Rhizobium leguminosarum bv. trifolii SRDI565 (syn. N8-J) is an aerobic, motile, Gram-negative, non-spore-forming rod. SRDI565 was isolated from a nodule recovered from the roots of the annual clover Trifolium subterraneum subsp. subterraneum grown in the greenhouse and inoculated with soil collected from New South Wales, Australia. SRDI565 has a broad host range for nodulation within the clover genus, however N2-fixation is sub-optimal with some Trifolium species and ineffective with others. Here we describe the features of R. leguminosarum bv. trifolii strain SRDI565, together with genome sequence information and annotation. The 6,905,599 bp high-quality-draft genome is arranged into 7 scaffolds of 7 contigs, contains 6,750 protein-coding genes and 86 RNA-only encoding genes, and is one of 100 rhizobial genomes sequenced as part of the DOE Joint Genome Institute 2010 Genomic Encyclopedia for Bacteria and Archaea-Root Nodule Bacteria (GEBA-RNB) project.


July 7, 2019  |  

The genome analysis of Candidatus Burkholderia crenata reveals that secondary metabolism may be a key function of the Ardisia crenata leaf nodule symbiosis.

A majority of Ardisia species harbour Burkholderia sp. bacteria within specialized leaf nodules. The bacteria are transmitted hereditarily and have not yet been cultured outside of their host. Because the plants cannot develop beyond the seedling stage without their symbionts, the symbiosis is considered obligatory. We sequenced for the first time the genome of Candidatus Burkholderia crenata (Ca. B. crenata), the leaf nodule symbiont of Ardisia crenata. The genome of Ca. B. crenata is the smallest Burkholderia genome to date. It contains a large amount of insertion sequences and pseudogenes and displays features consistent with reductive genome evolution. The genome does not encode functions commonly associated with plant symbioses such as nitrogen fixation and plant hormone metabolism. However, we identified unique genes with a predicted role in secondary metabolism in the genome of Ca. B. crenata. Specifically, we provide evidence that the bacterial symbionts are responsible for the synthesis of compound FR900359, a cyclic depsipeptide with biomedical properties previously isolated from leaves of A.?crenata. © 2015 Society for Applied Microbiology and John Wiley & Sons Ltd.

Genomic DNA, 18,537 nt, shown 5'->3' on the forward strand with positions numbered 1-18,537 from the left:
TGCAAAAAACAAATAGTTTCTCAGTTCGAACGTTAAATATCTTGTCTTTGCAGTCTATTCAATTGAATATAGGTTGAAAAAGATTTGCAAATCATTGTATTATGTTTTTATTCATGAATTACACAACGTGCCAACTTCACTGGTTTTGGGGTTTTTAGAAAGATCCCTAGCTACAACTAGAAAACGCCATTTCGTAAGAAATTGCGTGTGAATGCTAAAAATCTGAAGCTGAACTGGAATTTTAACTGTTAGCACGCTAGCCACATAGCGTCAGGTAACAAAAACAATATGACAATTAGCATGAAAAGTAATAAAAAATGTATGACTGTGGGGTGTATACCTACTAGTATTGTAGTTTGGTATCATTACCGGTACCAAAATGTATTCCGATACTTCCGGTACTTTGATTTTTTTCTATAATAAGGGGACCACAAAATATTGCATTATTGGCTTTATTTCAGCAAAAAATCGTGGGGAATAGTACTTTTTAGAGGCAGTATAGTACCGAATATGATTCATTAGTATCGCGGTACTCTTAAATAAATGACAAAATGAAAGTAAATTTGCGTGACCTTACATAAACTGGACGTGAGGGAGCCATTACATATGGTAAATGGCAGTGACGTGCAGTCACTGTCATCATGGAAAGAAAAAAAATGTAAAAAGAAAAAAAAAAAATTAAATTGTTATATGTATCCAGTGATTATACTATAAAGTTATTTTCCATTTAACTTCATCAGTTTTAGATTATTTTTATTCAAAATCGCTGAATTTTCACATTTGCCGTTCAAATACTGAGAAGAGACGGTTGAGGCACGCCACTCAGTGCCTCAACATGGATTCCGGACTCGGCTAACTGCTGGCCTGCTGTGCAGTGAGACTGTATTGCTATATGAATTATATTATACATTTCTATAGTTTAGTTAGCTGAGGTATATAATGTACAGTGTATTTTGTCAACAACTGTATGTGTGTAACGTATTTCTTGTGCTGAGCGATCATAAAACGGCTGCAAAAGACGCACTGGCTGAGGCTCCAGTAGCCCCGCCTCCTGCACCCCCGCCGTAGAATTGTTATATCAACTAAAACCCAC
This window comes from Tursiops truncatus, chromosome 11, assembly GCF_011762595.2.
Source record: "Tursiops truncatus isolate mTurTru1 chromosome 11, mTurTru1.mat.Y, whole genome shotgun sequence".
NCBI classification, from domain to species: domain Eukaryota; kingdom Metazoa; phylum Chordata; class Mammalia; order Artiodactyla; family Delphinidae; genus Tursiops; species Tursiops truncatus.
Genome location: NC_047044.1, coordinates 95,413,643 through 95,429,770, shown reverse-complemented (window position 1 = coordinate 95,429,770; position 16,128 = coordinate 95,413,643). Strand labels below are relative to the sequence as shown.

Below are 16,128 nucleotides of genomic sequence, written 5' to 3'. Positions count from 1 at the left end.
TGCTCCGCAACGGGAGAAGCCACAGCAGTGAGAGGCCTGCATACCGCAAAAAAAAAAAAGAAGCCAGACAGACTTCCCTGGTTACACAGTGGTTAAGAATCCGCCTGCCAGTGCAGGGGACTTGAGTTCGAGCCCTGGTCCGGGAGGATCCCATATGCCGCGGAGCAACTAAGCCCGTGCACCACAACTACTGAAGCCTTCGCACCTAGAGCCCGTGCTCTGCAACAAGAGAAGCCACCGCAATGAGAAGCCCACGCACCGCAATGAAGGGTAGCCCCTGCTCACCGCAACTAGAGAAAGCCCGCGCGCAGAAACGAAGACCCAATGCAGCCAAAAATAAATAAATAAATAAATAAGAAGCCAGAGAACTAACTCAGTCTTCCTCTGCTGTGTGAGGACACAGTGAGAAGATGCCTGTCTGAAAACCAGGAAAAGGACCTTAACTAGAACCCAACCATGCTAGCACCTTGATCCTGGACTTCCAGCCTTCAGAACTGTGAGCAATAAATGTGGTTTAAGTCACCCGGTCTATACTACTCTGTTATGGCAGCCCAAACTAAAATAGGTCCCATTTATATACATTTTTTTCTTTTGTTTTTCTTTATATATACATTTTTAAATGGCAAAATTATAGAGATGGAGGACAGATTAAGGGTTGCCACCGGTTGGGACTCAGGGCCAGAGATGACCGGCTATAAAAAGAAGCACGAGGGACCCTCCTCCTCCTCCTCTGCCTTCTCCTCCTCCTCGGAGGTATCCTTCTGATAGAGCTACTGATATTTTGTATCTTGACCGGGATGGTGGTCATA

July 7, 2019  |  

Evidence of horizontal gene transfer between obligate leaf nodule symbionts.

Bacteria of the genus Burkholderia establish an obligate symbiosis with plant species of the Rubiaceae and Primulaceae families. The bacteria, housed within the leaves, are transmitted hereditarily and have not yet been cultured. We have sequenced and compared the genomes of eight bacterial leaf nodule symbionts of the Rubiaceae plant family. All of the genomes exhibit features consistent with genome erosion. Genes potentially involved in the biosynthesis of kirkamide, an insecticidal C7N aminocyclitol, are conserved in most Rubiaceae symbionts. However, some have partially lost the kirkamide pathway due to genome erosion and are unable to synthesize the compound. Kirkamide synthesis is therefore not responsible for the obligate nature of the symbiosis. More importantly, we find evidence of intra-clade horizontal gene transfer (HGT) events affecting genes of the secondary metabolism. This indicates that substantial gene flow can occur at the early stages following host restriction in leaf nodule symbioses. We propose that host-switching events and plasmid conjugative transfers could have promoted these HGTs. This genomic analysis of leaf nodule symbionts gives, for the first time, new insights in the genome evolution of obligate symbionts in their early stages of the association with plants.